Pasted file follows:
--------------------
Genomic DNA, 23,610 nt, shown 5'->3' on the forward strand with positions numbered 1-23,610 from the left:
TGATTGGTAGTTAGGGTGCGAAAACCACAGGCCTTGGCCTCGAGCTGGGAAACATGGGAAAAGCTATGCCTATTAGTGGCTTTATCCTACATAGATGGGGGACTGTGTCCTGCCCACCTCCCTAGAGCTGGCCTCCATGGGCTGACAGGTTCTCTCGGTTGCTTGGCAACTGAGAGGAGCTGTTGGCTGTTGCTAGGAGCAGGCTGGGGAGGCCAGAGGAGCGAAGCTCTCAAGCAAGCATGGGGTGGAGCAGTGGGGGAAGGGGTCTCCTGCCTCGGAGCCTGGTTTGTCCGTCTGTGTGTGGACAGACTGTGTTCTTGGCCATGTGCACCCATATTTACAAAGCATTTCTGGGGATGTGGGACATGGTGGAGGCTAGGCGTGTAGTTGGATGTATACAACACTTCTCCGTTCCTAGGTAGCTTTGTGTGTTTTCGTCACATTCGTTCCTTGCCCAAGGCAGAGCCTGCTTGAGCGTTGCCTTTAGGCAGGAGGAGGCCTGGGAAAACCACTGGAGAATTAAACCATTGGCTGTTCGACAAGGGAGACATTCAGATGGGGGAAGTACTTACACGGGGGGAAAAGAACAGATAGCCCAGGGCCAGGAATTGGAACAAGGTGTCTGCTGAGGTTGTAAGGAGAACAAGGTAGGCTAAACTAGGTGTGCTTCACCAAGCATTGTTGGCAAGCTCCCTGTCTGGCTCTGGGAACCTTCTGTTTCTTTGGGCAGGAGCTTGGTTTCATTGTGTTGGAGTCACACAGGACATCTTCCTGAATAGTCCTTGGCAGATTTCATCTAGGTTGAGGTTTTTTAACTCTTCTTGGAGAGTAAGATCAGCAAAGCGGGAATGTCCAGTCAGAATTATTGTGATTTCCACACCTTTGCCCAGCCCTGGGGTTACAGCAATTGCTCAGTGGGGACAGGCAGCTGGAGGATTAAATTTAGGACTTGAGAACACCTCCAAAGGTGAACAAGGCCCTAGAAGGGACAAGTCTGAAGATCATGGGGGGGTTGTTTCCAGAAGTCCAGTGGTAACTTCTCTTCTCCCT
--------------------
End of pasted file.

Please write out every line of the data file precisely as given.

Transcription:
Genomic DNA, 23,610 nt, shown 5'->3' on the forward strand with positions numbered 1-23,610 from the left:
TGATTGGTAGTTAGGGTGCGAAAACCACAGGCCTTGGCCTCGAGCTGGGAAACATGGGAAAAGCTATGCCTATTAGTGGCTTTATCCTACATAGATGGGGGACTGTGTCCTGCCCACCTCCCTAGAGCTGGCCTCCATGGGCTGACAGGTTCTCTCGGTTGCTTGGCAACTGAGAGGAGCTGTTGGCTGTTGCTAGGAGCAGGCTGGGGAGGCCAGAGGAGCGAAGCTCTCAAGCAAGCATGGGGTGGAGCAGTGGGGGAAGGGGTCTCCTGCCTCGGAGCCTGGTTTGTCCGTCTGTGTGTGGACAGACTGTGTTCTTGGCCATGTGCACCCATATTTACAAAGCATTTCTGGGGATGTGGGACATGGTGGAGGCTAGGCGTGTAGTTGGATGTATACAACACTTCTCCGTTCCTAGGTAGCTTTGTGTGTTTTCGTCACATTCGTTCCTTGCCCAAGGCAGAGCCTGCTTGAGCGTTGCCTTTAGGCAGGAGGAGGCCTGGGAAAACCACTGGAGAATTAAACCATTGGCTGTTCGACAAGGGAGACATTCAGATGGGGGAAGTACTTACACGGGGGGAAAAGAACAGATAGCCCAGGGCCAGGAATTGGAACAAGGTGTCTGCTGAGGTTGTAAGGAGAACAAGGTAGGCTAAACTAGGTGTGCTTCACCAAGCATTGTTGGCAAGCTCCCTGTCTGGCTCTGGGAACCTTCTGTTTCTTTGGGCAGGAGCTTGGTTTCATTGTGTTGGAGTCACACAGGACATCTTCCTGAATAGTCCTTGGCAGATTTCATCTAGGTTGAGGTTTTTTAACTCTTCTTGGAGAGTAAGATCAGCAAAGCGGGAATGTCCAGTCAGAATTATTGTGATTTCCACACCTTTGCCCAGCCCTGGGGTTACAGCAATTGCTCAGTGGGGACAGGCAGCTGGAGGATTAAATTTAGGACTTGAGAACACCTCCAAAGGTGAACAAGGCCCTAGAAGGGACAAGTCTGAAGATCATGGGGGGGTTGTTTCCAGAAGTCCAGTGGTAACTTCTCTTCTCCCT